Pulling at the memory of a dream is like yanking on the thread of a sweater. On rare occasion, you find the right piece to gently pull and it fixes the problem in the sweater, moving it toward a more perfect piece. However, most of the time when you pull, you simply watch the sweater unravel before your eyes until there is nothing left but the feeling of absence in the air and a long ball of yarn on the floor. That's what it's like with dreams sometimes. There is nothing left but the haunted ghost of an experience that was so real that it must have happened, even if it was to someone else somewhere else, and yet the memory is murky and faint. If only you could get to that place and tell that story, your life might feel more complete. And yet it always eludes you, moving just beyond the extent of your grasp.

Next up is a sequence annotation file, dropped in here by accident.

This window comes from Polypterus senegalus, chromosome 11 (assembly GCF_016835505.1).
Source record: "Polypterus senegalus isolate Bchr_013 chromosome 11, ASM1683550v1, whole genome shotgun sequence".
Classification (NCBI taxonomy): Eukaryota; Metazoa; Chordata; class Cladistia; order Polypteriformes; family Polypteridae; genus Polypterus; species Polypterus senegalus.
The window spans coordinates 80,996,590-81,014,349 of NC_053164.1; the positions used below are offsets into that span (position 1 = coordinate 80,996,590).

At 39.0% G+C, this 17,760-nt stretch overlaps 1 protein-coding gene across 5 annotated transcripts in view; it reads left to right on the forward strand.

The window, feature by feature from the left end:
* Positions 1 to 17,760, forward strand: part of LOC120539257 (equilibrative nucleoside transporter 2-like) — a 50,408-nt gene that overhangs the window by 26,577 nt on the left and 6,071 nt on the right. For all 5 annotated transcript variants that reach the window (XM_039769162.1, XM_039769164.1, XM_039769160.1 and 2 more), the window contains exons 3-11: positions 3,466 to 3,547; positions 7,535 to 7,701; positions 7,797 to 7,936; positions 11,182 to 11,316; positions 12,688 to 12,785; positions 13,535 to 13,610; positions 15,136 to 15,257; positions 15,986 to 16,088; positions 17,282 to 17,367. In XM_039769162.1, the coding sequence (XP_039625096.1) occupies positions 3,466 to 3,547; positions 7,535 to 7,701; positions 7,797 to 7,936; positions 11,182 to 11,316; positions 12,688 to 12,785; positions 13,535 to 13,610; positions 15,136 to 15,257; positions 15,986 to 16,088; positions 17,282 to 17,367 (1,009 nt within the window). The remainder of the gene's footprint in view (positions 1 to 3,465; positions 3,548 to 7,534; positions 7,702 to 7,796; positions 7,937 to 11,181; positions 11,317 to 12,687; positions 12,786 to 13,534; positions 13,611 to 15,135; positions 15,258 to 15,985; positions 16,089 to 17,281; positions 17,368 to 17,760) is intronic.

And so it was with my dream this morning. It was a good one--a good story, anyway. It was not such a good dream to experience. In fact, I awoke with a pounding headache, feeling hot and frantic with gritted teeth. However, from what I do remember about it, it was full of time travel and mystery and a young girl who had to be saved in order to protect the world from an inevitable apocalyptic collapse far in the future, and so it violated several of the rules I've created since I wrote my first manuscript during NaNoWriMo last year: (1) No world building components--everything must be tangible and present right here in this world (2) No crazy savior attempts. (3) No parallel universes or other complicated crap that would be difficult to negotiate. (4) No overdone cliche tropes.